Essential guide to business continuity and disaster recovery plans
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Cloud-based disaster recovery, or DR as a service, is making disaster recovery more accessible. In this TechTarget TechTalk video, storage expert Jason Buffington discussed how cloud recovery services can work for your organization.
Business continuity and DR are not just for enterprises anymore. With cloud DR, even the smallest company can ensure it is ready in the event of a disaster. And it's leading to increased DR testing -- an important process that is not implemented enough.
Buffington, a senior analyst at Enterprise Strategy Group, urged organizations to implement "right-sized" disaster recovery in terms of cost and complexity.
"A midsize [organization] should really be embracing DR as a service," Buffington said. "But the tool set there is going to look different than if a large enterprise wanted to embrace disaster recovery in the cloud."
Orchestration and ease of use are also keys to a solid cloud recovery service. "How is it going to handle networking?" he said. "How is it going to handle sandboxing so I can test it and play with it and make sure it works?"
There are many options in the DR as a service market. But Buffington advised caution when choosing a cloud recovery services provider and urged users to take the time to ensure a vendor has the proper expertise and long-term viability.
"Understand that nobody has as much invested in your recovery during a crisis as you do," Buffington said.
And while there are some strong elements to the technology in general, Buffington sees improvements down the line in workflow and multi-hypervisor support.
Watch the video and read the transcript below for more tips on implementing cloud recovery services, tackling issues associated with the technology, and proper planning and testing.
Transcript - Implementing cloud recovery services: Take advantage of accessibility
Editor's note: The following is a transcript of a video clip from Jason Buffington's TechTalk on cloud disaster recovery services with Paul Crocetti, a site editor in TechTarget's Storage Media Group. The transcript has been edited for clarity.
What are the biggest benefits to implementing cloud recovery services?
Jason Buffington: The biggest benefits of DR as a service [DRaaS] really come down to accessibility for organizations of all sizes. All organizations have always understood they needed more BC/DR than they had. But only large organizations had the skills and technology to actually achieve it. A cloud recovery service gives organizations of all sizes that second location to go to. Typically, DRaaS providers have not only the raised floor and infrastructure, but often the expertise that comes with that. So, in general, it makes it more accessible to everybody.
What are common issues with adopting a cloud recovery service, and how can organizations get around those issues?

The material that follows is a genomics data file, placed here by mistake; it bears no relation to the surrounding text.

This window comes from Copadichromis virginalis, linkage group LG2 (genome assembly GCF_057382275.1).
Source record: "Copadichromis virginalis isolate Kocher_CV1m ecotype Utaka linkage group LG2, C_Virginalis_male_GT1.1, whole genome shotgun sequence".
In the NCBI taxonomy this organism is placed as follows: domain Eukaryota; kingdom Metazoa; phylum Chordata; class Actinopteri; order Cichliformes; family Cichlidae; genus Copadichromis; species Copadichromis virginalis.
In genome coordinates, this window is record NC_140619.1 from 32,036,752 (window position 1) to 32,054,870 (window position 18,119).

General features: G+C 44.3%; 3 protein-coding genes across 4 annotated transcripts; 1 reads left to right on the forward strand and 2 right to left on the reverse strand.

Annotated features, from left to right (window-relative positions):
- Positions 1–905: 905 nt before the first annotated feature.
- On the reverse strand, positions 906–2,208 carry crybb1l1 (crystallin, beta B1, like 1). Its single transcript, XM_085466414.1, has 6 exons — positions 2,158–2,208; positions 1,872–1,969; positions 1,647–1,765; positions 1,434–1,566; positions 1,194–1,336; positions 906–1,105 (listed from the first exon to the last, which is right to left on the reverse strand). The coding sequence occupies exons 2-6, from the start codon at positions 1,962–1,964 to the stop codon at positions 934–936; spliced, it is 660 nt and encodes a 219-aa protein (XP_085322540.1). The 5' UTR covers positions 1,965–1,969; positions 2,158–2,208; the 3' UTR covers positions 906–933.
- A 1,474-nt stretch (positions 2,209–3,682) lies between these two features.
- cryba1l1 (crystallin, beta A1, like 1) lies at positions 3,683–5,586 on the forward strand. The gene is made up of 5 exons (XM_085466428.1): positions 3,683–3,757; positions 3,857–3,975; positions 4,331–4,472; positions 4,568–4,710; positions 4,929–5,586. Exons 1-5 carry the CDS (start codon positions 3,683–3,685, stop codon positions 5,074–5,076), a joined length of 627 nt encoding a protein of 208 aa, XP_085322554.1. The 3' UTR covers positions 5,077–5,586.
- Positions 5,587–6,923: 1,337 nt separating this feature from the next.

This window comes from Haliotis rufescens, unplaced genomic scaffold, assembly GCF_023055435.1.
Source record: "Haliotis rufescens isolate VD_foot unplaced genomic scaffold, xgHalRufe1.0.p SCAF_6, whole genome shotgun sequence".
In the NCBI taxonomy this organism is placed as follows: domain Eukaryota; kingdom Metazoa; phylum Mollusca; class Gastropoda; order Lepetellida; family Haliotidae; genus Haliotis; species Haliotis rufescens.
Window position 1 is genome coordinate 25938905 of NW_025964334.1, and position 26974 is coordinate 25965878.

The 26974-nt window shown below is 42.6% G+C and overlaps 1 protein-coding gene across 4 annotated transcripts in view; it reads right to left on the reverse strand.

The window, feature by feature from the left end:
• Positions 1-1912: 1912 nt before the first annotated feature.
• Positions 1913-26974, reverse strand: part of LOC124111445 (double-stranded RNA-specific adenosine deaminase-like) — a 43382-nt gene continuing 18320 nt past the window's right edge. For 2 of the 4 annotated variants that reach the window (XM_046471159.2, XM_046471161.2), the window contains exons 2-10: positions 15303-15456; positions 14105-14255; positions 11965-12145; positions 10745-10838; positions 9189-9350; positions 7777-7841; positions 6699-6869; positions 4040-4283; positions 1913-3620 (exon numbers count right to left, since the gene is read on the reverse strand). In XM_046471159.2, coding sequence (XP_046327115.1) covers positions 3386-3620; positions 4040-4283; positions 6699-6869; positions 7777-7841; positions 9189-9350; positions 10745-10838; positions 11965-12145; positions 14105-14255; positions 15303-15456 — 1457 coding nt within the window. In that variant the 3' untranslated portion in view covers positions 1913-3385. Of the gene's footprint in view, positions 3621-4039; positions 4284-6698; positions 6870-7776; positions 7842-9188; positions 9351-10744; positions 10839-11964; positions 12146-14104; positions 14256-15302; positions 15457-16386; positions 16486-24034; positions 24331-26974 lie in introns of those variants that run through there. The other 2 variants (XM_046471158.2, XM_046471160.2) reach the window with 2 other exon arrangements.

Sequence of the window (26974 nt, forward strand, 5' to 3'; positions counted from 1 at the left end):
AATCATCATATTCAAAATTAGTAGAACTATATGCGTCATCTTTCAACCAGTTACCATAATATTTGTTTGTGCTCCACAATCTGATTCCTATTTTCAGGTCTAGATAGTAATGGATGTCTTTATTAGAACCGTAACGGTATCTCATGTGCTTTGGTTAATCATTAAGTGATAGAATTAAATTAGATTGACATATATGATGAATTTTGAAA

Buffington: The most common issue with cloud DR is actually [disaster recovery]. Just because you know how to do backup and recovery, doesn't necessarily mean you know how to plan for a disaster; how to assess what your key systems are; how to manage the replication; and how to consistently test to make sure that when you need those systems, you're ready.
The biggest challenge in cloud DR is the DR preparedness, which is why it's so important organizations partner with vendors that have consulting expertise on business continuity/disaster recovery planning. After that, cloud recovery services simply provide them that economical location and reliability in a model they can actually afford, because they're only paying for it when they need it.
What are some tips for cloud DR planning?
Buffington: First and foremost, you need to understand what are your core systems that are truly business impactful? What is that going to cost if it goes down? And then work your solution backward from that. Understand what could break.
Secondly, test it. There are two ways you can test BC/DR. You can test looking for green checkmarks, or you can test looking for red X's. If you test looking for green checkmarks, that's what you're going to get. You're going to get green checkmarks and you're going to feel good about it, and it's not going to work when you need it. If you test looking for red X's, then you're going to find what's broken. What can I improve on? What can I make sure is going to be different next time? And that's how you'll actually have IT when you need it.
What are some tips for testing a cloud recovery service?
Buffington: Frequency. When we polled users of self-managed BC/DR, on average they test about once every six to 12 months. Customers who were using DRaaS, on the other hand, were testing some component of their service every five weeks.
The more often you test, the more often you'll find what it is that actually gets you there. That's so important, because you don't have to have that whole secondary set of infrastructure. You're paying only for compute when you need it. Turn it on, test something a little bit -- you spend a few pennies on compute, and when you're done, you power it back down again.